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This book provides extensive and comprehensive information to researchers and academicians who are interested in radionuclide contamination, its sources and environmental impact. It is also useful for graduate and undergraduate students specializing in radioactive-waste disposal and its impact on natural as well as manmade environments. A number of sites are affected by large legacies of waste from the mining and processing of radioactive minerals. Over recent decades, several hundred radioactive isotopes (radioisotopes) of natural elements have been produced artificially, including 90Sr, 137Cs and 131I. Several other anthropogenic radioactive elements have also been produced in large quantities, for example technetium, neptunium, plutonium and americium, although plutonium does occur naturally in trace amounts in uranium ores. The deposition of radionuclides on vegetation and soil, as well as the uptake from polluted aquifers (root uptake or irrigation) are the initial point for their transfer into the terrestrial environment and into food chains. There are two principal deposition processes for the removal of pollutants from the atmosphere: dry deposition is the direct transfer through absorption of gases and particles by natural surfaces, such as vegetation, whereas showery or wet deposition is the transport of a substance from the atmosphere to the ground by snow, hail or rain. Once deposited on any vegetation, radionuclides are removed from plants by the airstre am and rain, either through percolation or by cuticular scratch. The increase in biomass during plant growth does not cause a loss of activity, but it does lead to a decrease in activity concentration due to effective dilution. There is also systemic transport (translocation) of radionuclides within the plant subsequent to foliar uptake, leading the transfer of chemical components to other parts of the plant that have not been contaminated directly.

Handbook Of Erosion Modelling

Author: R. P. C. Morgan
Publisher: John Wiley & Sons
ISBN: 9781444348019
Size: 16.21 MB
Format: PDF, Mobi
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The movement of sediment and associated pollutants over the landscape and into water bodies is of increasing concern with respect to pollution control, prevention of muddy floods and environmental protection. In addition, the loss of soil on site has implications for declining agricultural productivity, loss of biodiversity and decreased amenity and landscape value. The fate of sediment and the conservation of soil are important issues for land managers and decision-makers. In developing appropriate policies and solutions, managers and researchers are making greater use of erosion models to characterise the processes of erosion and their interaction with the landscape. A study of erosion requires one to think in terms of microseconds to understand the mechanics of impact of a single raindrop on a soil surface, while landscapes form over periods of thousands of years. These processes operate on scales of millimetres for single raindrops to mega-metres for continents. Erosion modelling thus covers quite a lot of ground. This book introduces the conceptual and mathematical frameworks used to formulate models of soil erosion and uses case studies to show how models are applied to a variety of purposes at a range of spatial and temporal scales. The aim is to provide land managers and others with the tools required to select a model appropriate to the type and scale of erosion problem, to show what users can expect in terms of accuracy of model predictions and to provide an appreciation of both the advantages and limitations of models. Problems covered include those arising from agriculture, the construction industry, pollution and climatic change and range in scale from farms to small and large catchments. The book will also be useful to students and research scientists as an up-to-date review of the state-of-art of erosion modelling and, through a knowledge of how models are used in practice, in highlighting the gaps in knowledge that need to be filled in order to develop even better models.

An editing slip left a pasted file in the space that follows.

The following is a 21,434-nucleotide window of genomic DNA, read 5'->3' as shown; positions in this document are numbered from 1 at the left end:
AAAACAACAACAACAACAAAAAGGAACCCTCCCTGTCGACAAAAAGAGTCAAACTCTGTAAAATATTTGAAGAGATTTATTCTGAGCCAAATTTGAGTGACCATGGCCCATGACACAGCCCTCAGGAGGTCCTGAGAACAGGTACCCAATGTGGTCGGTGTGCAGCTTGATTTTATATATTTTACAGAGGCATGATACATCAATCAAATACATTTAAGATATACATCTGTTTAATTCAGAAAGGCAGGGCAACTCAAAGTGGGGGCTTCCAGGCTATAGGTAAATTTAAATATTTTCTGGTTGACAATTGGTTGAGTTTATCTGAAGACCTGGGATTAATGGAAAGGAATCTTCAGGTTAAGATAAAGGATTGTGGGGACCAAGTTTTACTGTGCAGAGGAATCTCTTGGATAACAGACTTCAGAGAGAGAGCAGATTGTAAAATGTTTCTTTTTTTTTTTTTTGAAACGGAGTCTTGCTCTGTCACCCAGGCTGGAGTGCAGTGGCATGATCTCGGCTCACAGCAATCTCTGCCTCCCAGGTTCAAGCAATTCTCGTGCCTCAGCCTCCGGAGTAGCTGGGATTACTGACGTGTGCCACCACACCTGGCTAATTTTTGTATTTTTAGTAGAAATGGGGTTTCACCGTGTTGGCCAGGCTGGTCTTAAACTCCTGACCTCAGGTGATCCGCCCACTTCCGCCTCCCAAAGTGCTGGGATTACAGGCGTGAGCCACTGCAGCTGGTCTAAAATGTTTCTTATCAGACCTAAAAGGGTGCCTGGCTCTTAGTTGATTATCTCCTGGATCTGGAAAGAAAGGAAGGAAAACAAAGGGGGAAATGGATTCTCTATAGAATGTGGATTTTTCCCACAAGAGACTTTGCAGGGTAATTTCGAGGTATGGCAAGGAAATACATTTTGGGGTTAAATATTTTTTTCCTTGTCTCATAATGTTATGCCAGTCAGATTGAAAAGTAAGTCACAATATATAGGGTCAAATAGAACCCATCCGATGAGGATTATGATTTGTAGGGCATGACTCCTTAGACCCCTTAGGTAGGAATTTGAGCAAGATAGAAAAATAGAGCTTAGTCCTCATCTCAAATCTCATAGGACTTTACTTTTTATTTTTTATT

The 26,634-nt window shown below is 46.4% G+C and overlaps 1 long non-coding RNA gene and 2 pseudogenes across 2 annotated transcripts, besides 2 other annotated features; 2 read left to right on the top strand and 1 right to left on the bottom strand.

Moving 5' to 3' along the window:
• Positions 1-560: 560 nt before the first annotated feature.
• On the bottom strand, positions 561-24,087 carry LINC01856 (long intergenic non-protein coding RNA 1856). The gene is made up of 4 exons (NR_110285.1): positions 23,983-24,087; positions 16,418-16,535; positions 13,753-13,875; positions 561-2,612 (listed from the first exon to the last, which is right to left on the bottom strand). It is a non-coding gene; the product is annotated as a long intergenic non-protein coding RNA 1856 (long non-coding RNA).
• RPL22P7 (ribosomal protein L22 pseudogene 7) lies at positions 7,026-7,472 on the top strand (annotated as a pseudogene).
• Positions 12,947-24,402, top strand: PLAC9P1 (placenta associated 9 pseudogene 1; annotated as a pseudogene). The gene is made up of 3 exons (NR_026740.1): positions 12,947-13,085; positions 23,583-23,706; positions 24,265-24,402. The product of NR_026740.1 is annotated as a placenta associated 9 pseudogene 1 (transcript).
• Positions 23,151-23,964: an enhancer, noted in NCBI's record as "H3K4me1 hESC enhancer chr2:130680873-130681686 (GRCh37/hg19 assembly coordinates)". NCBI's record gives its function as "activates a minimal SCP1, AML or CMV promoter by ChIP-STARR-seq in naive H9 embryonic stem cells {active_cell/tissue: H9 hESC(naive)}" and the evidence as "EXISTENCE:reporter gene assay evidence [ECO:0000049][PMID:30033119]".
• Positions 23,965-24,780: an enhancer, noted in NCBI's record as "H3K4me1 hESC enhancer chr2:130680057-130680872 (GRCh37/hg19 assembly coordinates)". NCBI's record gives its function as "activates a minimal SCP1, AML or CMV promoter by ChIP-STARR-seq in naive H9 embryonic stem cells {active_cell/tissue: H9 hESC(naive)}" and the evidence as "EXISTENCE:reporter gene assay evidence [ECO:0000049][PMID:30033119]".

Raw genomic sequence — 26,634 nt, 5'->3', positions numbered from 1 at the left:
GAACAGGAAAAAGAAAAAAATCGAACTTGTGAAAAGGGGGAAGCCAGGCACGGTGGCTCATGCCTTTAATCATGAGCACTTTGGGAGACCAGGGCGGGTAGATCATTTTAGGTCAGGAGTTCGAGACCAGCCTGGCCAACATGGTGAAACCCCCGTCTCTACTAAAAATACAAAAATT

Vegetable Diseases

Author: Steven T. Koike
Publisher: Gulf Professional Publishing
ISBN: 9780123736758
Size: 45.43 MB
Format: PDF, ePub, Mobi
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This book focuses primarily on diseases of field and greenhouse-grown vegetable crops that are caused by pathogens. Chapters dealing with the general principles of the causes, diagnosis and control of vegetable crop diseases are followed by crop-based chapters. Each entry includes a brief introduction to the disease, detailed description of symptoms, information on the pathogen and disease development, and suggestions on how to manage the problem. Top quality color photos illustrate the book throughout. The book contains technical information of interest to researchers, scientists, technicians and educators in plant pathology and agriculture, as well as practical, field-oriented information of use to farmers, field personnel and the agricultural industry.